Less than an hour before he was sworn in as only the seventh black U.S. senator in history, Tim Scott learned that students at his alma mater, Stall High School in North Charleston, would be watching live.
For the first time during his sudden and dramatic political ascent, Scott got tears in his eyes.
“I remember how far it seems that I’ve come with the help of so many people who cared,” he said later. “I thought specifically of Karen Cabe, who was my government teacher at Stall. She just loved me.”
Scott’s swearing in inside the U.S. Capitol was watched on TV by hundreds of Stall students, many of whom struggle with some of the same challenges that Scott faced, including a single-parent household and some failing grades.
“High school was tough at times for me, and Stall really encouraged and nurtured potential,” Scott said. “I hope the kids at Stall heard that today — or felt it.”
Cabe, now Karen Cabe Gibson, retired recently after 39 years but watched Scott’s swearing in from her James Island home. She said she “wasn’t surprised, just proud” of her former student.
“Whether you agree or disagree with his politics, he’s such an awesome person,” Gibson said. “Even when he was in school, he was always looking out for the kid who was having trouble or the students who needed help. He was a good leader.”
Stall Principal Kim Wilson said Scott’s story can inspire students at the school, where almost nine in 10 receive free or reduced lunch.
“It gives them a sense of hope that maybe one day they can be the next senator, the next congressman, the next president or whatever it is,” Wilson said. “If Senator Scott can do it, they can do it.”
Scott, a rare African-American in a Republican Party struggling to appeal to a diverse electorate, was appointed by Gov. Nikki Haley to fill the next two years of former Sen. Jim DeMint’s term. DeMint resigned to head the Heritage Foundation.
Scott is expected to run for the final two years of DeMint’s term in the 2014 general election, and Scott said his move to the higher chamber wouldn’t change his political approach.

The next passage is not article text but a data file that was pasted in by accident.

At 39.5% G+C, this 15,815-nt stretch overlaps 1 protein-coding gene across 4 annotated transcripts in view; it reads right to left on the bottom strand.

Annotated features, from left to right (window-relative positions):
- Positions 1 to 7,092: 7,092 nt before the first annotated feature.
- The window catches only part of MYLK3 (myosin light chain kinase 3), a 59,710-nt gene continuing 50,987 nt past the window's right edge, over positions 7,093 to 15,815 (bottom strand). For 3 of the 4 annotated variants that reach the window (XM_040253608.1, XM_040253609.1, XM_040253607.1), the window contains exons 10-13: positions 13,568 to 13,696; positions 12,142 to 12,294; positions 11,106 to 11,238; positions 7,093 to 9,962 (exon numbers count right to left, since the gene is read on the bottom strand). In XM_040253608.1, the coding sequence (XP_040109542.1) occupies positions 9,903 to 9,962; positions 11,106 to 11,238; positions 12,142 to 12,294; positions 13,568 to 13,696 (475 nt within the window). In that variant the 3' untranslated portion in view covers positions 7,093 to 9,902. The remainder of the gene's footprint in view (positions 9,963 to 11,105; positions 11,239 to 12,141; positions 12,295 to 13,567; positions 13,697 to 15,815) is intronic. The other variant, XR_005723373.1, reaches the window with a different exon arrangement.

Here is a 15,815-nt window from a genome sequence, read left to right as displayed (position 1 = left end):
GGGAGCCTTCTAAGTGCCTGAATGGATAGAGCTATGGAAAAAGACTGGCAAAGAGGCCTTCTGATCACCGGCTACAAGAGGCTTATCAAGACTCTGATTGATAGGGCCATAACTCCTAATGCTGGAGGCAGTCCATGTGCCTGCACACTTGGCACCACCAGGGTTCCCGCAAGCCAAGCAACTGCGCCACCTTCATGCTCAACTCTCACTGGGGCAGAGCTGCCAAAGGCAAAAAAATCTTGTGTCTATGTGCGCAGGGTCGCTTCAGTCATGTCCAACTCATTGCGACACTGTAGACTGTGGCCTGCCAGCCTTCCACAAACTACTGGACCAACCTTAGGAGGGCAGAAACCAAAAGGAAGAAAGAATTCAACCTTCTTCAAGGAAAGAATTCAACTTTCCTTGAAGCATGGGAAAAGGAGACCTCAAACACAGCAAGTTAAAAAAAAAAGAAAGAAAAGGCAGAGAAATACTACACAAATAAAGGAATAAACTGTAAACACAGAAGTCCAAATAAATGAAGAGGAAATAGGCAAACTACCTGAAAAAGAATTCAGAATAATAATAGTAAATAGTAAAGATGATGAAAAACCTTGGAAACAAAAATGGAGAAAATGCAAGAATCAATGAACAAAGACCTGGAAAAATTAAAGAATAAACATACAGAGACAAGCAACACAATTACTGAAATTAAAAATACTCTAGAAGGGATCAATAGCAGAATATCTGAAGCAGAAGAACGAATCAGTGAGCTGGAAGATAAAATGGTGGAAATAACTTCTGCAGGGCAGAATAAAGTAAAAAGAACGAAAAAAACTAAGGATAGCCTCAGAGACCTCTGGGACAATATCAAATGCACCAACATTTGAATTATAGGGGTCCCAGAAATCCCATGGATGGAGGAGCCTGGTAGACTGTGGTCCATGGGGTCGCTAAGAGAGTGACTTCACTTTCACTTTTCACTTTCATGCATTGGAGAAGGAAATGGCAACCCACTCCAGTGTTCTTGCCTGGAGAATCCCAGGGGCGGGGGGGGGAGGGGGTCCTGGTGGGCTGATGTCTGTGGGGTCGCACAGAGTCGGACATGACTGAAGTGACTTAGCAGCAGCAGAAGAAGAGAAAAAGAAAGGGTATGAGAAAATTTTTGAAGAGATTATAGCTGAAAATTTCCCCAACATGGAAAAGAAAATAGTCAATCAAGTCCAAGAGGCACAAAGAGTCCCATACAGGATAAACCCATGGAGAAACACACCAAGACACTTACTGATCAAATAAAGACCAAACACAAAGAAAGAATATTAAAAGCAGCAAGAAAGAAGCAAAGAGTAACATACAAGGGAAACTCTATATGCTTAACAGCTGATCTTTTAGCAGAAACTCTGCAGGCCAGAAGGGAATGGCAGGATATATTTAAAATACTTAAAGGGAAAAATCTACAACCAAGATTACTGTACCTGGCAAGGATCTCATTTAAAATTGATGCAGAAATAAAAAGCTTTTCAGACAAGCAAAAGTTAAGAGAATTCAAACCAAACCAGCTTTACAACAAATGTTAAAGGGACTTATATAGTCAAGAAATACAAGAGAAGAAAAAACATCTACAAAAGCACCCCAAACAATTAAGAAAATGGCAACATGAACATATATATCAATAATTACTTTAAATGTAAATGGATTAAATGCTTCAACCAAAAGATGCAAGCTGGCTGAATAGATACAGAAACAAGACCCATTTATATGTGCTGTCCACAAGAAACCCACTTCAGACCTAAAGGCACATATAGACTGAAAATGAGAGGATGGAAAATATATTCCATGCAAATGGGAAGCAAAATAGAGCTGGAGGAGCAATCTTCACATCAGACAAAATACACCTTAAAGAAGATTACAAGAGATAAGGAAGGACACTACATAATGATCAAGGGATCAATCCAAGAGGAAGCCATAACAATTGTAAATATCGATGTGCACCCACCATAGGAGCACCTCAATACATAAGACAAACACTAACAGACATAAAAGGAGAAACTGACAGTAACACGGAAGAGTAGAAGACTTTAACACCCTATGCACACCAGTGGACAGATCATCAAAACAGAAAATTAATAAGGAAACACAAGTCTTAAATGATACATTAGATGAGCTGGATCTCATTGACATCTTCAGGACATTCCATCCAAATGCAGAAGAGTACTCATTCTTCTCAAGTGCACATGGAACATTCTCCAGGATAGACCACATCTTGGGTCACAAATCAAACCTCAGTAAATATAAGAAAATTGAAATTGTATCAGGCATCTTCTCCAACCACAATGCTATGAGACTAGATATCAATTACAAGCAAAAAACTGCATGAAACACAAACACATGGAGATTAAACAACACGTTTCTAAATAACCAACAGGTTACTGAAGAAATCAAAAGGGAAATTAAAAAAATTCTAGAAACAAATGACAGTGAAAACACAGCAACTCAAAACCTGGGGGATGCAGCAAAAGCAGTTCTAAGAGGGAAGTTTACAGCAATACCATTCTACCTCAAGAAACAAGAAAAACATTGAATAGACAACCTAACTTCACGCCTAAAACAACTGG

“I think the average South Carolinian is very concerned about keeping the markets free in America, which means building and saving the economy as it is,” he said.
“They want a system of taxation that encourages entrepreneurship and stabilizes family businesses. ... It’s my goal to keep that opportunity conservatism, as Jim DeMint has labeled it, alive.”
Scott said he will focus on the same issues he did as a House member, such as improving the economy and encouraging entrepreneurship.
He said he has not talked much with U.S. Sen. Lindsey Graham about how they will work together. “What Senator Graham suggested was really good words of wisdom. He said, ‘Tim, be yourself. You know what you’ve been passionate about. You get more opportunities to do it in the Senate.’?”
Asked if the next Congress would differ from the past one, one that has been criticized as one of the biggest do-nothing sessions since the 1940s, Scott was unsure.
“If you define progress as the number of bills being passed, you might not see progress,” he said. “Some of us will define progress as the bills that don’t get passed. ... I won’t gauge how effective we are by the number of bills that we pass.”
Scott said he also didn’t know if the upcoming fiscal debates will involve less brinkmanship than the recently concluded fiscal-cliff debate.
“It’s as if people have an allergic reaction to a spending conversation,” Scott said. “If we’re going to have less brinkmanship, it’s going to be because we start having a serious dialogue on the spending epidemic.”
As he took the oath next to Vice President Joe Biden, Scott was joined in the Senate by those closest to him, including his mother, Frances Scott, his brother Ben, and family members of his mentor, the late John Moniz.
Scott said he hopes to return to North Charleston within the next month to visit with Stall students who looked on via television.
“I want to go and talk to those kids and let them know all things are possible,” he said. “Hard work is part of it. Optimism is a major part of it. We’ve got a great community.”
Reach Robert Behre at 937-5771.